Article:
Stop the Local People Meter
Washington—Two senior U.S. senators demanded that Nielsen cease the use of its new rating system and announced plans to hold a hearing July 15 to examine its accuracy.
Sen. Conrad Burns (R-Mont.), chairman of the Senate Communications Subcommittee, and Sen. Barbara Boxer (D-Calif.) issued a joint statement calling for the hearing. Burns wants Nielsen to submit to an "independent review" before proceeding with the LPM rollout.
The stunning development was the latest in a growing controversy over the new ratings system, which critics say undercounts viewing by minorities, particularly Hispanics and African-Americans.
Burns's demand freezes, for the moment, Nielsen's plan to roll out its local people meter service. His comments were unequivocal: "Nielsen should cease the use of the new LPM system in New York and delay any further rollout. The public has a right to know that the rating system which defines the public airwaves is accurate and fair for all viewers."
Nielsen's response last week: "Nielsen looks forward to an open and candid discussion of all the issues."
The research film also filed a response to a Univision lawsuit seeking a delay of the people meter in Los Angeles. In the filing, Nielsen accuses Univision of distorting the facts in order to gain advantage in the ad-sales marketplace. Nielsen said Univision's claim that the LPM records big ratings drops for Spanish-language programming is false.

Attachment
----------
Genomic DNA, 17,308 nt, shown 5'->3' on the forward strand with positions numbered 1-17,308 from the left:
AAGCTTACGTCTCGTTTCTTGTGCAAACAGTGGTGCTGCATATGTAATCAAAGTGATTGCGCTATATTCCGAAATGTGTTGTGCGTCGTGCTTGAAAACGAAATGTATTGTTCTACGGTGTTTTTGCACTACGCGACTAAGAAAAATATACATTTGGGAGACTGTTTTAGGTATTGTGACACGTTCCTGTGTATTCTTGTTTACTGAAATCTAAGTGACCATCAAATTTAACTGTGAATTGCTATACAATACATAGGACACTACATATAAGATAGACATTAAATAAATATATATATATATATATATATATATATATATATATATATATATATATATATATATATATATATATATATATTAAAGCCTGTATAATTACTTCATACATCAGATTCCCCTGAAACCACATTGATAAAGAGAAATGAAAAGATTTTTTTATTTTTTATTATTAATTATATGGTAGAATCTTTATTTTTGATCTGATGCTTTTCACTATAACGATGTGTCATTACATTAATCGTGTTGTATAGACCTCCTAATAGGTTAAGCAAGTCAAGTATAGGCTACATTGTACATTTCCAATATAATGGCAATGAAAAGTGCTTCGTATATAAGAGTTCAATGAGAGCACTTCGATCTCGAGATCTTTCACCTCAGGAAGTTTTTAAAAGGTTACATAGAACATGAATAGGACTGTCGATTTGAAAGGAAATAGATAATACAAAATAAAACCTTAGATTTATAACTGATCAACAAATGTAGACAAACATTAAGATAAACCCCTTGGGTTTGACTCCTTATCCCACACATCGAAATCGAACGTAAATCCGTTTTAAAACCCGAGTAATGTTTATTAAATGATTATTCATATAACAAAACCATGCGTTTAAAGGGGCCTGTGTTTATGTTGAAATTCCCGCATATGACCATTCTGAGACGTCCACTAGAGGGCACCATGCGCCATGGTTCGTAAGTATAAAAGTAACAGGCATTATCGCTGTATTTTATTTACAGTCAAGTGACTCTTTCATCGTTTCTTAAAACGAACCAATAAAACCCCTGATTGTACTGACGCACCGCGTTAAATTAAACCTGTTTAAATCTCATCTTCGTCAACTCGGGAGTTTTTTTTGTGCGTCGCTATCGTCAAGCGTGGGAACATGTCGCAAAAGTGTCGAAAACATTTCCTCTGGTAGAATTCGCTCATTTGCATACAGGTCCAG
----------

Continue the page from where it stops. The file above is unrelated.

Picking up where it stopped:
While the Univision station in the Los Angeles market, KMEX, gets lower ratings under the new LPM, "the total ratings for all Spanish-language stations is not lower, but higher," Nielsen said. Nielsen also said the claim that Hispanics are underrepresented in the LPM sample was based on data for March, before the full sample was in place. Now the sample is more reflective of the market's Hispanic population, Nielsen said.